With no time to lose, the sailors moved as close as they safely could to the struggling elephant so they could secure him with ropes. It was a tricky task; no one wanted to distress the animal or put him in more danger than he already was.

This brave officer led the way. He dove into the water and risked his life to tie rope around the frantic creature. Though the elephant was clearly in trouble, that didn’t mean he still couldn’t harm the officer.

Time was of the essence, but the officers also needed to work as carefully as possible. Though the elephant was able to breathe, he was thrashing about in the water—and the ocean was rough. Once secured, the officers attached the ropes to the boat.

With the elephant dragging behind, the ship slowly returned toward shallow waters. No one knew how the poor creature ended up so far out at sea, though some speculated that he likely got caught up in a strong current.

While the officers’ actions were critical to rescuing the elephant, they wouldn’t be able to consider the mission a success until they safely handed the animal over to the experts at the Department of Wildlife…

With the rescue portion of the mission complete, the Department of Wildlife took over. “Having safely guided the elephant to the Yan Oya area in Pulmodai, the animal was handed over to the wildlife officials for onward action.”

Believe it or not, it’s not uncommon to find elephants wandering into the surf for a dip in the cool, refreshing water. Unfortunately for this particular pachyderm, the situation became dire as soon as he got too far out to return to shore.

It might sound crazy, but elephants have been known to swim out even further than the nine miles this elephant journeyed! But, clearly, this one bit off more than he could chew.

Elephants have even been known to use their trunks as snorkels when they are swimming in deeper water. It’s almost as if they’re in a Looney Tunes cartoon! Can you imagine this strange sight while on a boat in the ocean?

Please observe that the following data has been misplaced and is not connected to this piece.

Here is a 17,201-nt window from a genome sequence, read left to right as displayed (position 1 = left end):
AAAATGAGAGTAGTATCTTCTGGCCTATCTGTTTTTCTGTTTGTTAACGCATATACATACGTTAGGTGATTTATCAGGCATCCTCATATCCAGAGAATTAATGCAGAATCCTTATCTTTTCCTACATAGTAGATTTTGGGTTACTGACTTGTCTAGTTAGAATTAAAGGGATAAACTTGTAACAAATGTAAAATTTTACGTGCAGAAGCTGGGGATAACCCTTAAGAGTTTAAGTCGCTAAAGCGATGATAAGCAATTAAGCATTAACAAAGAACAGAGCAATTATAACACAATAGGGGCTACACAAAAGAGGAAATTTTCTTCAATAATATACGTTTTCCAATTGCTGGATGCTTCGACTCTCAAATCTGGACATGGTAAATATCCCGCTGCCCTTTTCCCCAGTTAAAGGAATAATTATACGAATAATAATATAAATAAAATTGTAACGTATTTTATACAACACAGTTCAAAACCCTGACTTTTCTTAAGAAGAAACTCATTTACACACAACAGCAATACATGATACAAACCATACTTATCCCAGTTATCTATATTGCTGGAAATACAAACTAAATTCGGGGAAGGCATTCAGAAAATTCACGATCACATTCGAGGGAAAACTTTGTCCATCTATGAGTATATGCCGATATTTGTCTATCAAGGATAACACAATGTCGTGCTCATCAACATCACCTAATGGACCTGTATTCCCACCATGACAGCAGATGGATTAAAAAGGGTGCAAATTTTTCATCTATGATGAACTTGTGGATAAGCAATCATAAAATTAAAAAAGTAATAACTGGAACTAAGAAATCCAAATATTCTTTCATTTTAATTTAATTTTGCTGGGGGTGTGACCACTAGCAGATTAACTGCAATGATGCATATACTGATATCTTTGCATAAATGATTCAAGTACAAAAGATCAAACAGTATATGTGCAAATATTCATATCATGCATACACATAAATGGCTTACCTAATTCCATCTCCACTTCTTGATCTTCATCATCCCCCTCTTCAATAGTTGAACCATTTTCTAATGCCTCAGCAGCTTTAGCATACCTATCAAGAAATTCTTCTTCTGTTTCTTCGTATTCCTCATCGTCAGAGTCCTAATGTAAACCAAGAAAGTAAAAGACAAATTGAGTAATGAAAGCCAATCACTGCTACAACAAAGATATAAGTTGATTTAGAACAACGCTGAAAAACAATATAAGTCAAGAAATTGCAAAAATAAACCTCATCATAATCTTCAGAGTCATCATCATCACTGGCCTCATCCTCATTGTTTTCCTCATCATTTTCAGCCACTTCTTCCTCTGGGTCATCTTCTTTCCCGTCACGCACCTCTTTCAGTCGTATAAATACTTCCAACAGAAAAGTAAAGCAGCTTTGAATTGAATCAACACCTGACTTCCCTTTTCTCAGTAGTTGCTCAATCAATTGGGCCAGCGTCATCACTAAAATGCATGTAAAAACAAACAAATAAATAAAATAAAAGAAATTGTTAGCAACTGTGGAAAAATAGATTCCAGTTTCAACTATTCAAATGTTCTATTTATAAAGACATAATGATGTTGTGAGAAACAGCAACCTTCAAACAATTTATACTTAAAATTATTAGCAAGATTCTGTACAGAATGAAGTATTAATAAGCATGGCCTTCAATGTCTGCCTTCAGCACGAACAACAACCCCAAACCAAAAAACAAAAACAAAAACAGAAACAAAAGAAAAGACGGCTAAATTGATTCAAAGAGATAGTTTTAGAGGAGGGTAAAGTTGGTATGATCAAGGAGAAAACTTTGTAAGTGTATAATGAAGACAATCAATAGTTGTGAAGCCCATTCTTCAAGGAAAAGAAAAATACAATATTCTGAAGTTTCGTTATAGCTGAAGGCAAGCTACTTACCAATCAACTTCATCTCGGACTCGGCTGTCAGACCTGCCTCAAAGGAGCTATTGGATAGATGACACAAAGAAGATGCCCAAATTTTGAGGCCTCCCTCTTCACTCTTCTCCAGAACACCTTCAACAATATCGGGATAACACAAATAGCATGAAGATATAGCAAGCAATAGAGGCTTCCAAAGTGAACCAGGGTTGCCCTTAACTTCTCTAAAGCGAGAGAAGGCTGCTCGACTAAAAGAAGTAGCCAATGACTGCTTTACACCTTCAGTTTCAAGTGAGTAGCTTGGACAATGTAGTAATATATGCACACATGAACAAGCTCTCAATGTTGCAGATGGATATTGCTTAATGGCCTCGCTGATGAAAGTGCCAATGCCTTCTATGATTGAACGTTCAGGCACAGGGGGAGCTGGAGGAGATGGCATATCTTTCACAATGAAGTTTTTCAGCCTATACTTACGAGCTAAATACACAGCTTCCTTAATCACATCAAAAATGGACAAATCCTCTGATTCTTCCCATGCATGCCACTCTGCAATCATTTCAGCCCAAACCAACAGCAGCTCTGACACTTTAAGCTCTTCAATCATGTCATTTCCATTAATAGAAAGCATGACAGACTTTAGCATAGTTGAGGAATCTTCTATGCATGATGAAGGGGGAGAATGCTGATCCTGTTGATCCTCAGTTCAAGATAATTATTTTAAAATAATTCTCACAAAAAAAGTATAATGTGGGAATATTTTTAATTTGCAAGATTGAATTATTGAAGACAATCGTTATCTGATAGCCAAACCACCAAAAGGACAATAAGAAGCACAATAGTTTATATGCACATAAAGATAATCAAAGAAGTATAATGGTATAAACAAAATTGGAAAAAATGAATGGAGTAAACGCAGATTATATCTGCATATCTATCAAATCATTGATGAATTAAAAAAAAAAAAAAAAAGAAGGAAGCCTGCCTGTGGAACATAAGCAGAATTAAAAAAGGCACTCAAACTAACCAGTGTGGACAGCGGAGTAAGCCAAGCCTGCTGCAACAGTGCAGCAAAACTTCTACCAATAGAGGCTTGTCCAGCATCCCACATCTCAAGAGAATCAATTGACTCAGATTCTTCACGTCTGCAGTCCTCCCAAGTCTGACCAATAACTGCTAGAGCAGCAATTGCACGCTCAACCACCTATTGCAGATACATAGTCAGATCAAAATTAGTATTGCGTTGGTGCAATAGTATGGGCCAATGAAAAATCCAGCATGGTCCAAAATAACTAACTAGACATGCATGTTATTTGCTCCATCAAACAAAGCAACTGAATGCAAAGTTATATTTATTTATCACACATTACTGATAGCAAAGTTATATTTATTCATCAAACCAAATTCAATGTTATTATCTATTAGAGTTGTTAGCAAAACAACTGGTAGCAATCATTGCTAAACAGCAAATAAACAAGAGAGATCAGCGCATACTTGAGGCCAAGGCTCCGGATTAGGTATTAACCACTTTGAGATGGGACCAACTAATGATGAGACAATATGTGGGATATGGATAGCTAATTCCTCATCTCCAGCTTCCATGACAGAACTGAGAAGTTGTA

Interestingly, biologists believe that elephants are very closely related to another animal who loves the water: the manatee! Some researchers believe that elephants first came to Sri Lanka by swimming there. Perhaps this goofy guy just wanted to take a vacation?

Still, this was a case where an elephant definitely needed a hand. “[Elephants] can’t keep swimming for long because they burn a lot of energy,” explained a representative from the Department of Wildlife. “And the salt water isn’t good for their skin, so in this case, the situation probably warranted human intervention.”

Of course, it was possible that this elephant was simply trying to cross Kokkilai Lagoon, a popular spot for elephants, when the current from the open ocean carried him out into more treacherous waters.

Asian elephants are known to travel small distances through the water. In fact, tourists often flock to watch elephants cross the waters that connect India and Myanmar. It’s a spectacular sight.

Whatever caused this elephant to get dragged out to the ocean was neither here nor there; what mattered most was that the naval officers and the Department of Wildlife were able to return the elephant to his family on dry land!

When all was said and done, the sailors would never forget their adventure with the lovable elephant, whom they since nicknamed Jumbo. Hopefully, Jumbo learned a valuable lesson and he will stay away from strong currents from now on!